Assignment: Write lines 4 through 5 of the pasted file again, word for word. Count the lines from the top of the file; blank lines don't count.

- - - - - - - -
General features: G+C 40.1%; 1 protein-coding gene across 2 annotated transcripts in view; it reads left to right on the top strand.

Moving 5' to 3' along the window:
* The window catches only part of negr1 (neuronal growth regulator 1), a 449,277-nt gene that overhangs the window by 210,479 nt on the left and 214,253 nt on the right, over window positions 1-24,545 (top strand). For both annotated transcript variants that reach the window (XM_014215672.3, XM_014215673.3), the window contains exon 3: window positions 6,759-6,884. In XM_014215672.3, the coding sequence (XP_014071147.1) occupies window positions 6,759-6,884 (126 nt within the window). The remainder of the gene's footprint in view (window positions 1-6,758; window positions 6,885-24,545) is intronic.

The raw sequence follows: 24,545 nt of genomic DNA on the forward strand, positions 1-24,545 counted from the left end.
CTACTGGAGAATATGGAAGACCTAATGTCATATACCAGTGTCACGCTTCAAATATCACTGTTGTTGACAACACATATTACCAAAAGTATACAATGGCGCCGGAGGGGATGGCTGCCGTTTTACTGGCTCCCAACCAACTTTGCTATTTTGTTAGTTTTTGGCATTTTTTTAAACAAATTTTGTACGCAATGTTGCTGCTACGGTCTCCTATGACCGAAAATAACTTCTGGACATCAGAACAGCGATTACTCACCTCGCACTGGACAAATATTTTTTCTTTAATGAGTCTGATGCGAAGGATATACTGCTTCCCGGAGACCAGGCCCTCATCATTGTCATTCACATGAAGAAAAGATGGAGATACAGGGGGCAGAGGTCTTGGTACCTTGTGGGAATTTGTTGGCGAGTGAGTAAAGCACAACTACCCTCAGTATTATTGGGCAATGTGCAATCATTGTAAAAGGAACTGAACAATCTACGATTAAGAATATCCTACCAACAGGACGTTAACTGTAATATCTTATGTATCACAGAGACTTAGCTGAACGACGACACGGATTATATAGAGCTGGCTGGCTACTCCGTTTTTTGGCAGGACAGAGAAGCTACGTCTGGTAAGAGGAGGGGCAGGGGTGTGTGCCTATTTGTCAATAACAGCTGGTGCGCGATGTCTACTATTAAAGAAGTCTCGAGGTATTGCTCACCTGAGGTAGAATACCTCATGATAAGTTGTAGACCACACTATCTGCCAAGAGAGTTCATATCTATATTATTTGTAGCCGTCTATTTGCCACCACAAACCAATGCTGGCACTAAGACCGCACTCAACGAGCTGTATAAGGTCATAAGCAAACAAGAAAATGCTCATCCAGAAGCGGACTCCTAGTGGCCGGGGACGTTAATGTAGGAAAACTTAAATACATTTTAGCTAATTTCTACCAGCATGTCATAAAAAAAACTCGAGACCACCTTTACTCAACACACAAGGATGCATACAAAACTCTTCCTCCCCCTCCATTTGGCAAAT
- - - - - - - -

The raw sequence follows: 24,545 nt of genomic DNA on the forward strand, positions 1-24,545 counted from the left end.
CTACTGGAGAATATGGAAGACCTAATGTCATATACCAGTGTCACGCTTCAAATATCACTGTTGTTGACAACACATATTACCAAAAGTATACAATGGCGCCGGAGGGGATGGCTGCCGTTTTACTGGCTCCCAACCAACTTTGCTATTTTGTTAGTTTTTGGCATTTTTTTAAACAAATTTTGTACGCAATGTTGCTGCTACGGTCTCCTATGACCGAAAATAACTTCTGGACATCAGAACAGCGATTACTCACCTCGCACTGGACAAATATTTTTTCTTTAATGAGTCTGATGCGAAGGATATACTGCTTCCCGGAGACCAGGCCCTCATCATTGTCATTCACATGAAGAAAAGATGGAGATACAGGGGGCAGAGGTCTTGGTACCTTGTGGGAATTTGTTGGCGAGTGAGTAAAGCACAACTACCCTCAGTATTATTGGGCAATGTGCAATCATTGTAAAAGGAACTGAACAATCTACGATTAAGAATATCCTACCAACAGGACGTTAACTGTAATATCTTATGTATCACAGAGACTTAGCTGAACGACGACACGGATTATATAGAGCTGGCTGGCTACTCCGTTTTTTGGCAGGACAGAGAAGCTACGTCTGGTAAGAGGAGGGGCAGGGGTGTGTGCCTATTTGTCAATAACAGCTGGTGCGCGATGTCTACTATTAAAGAAGTCTCGAGGTATTGCTCACCTGAGGTAGAATACCTCATGATAAGTTGTAGACCACACTATCTGCCAAGAGAGTTCATATCTATATTATTTGTAGCCGTCTATTTGCCACCACAAACCAATGCTGGCACTAAGACCGCACTCAACGAGCTGTATAAGGTCATAAGCAAACAAGAAAATGCTCATCCAGAAGCGGACTCCTAGTGGCCGGGGACGTTAATGTAGGAAAACTTAAATACATTTTAGCTAATTTCTACCAGCATGTCATAAAAAAAACTCGAGACCACCTTTACTCAACACACAAGGATGCATACAAAACTCTTCCTCCCCCTCCATTTGGCAAAT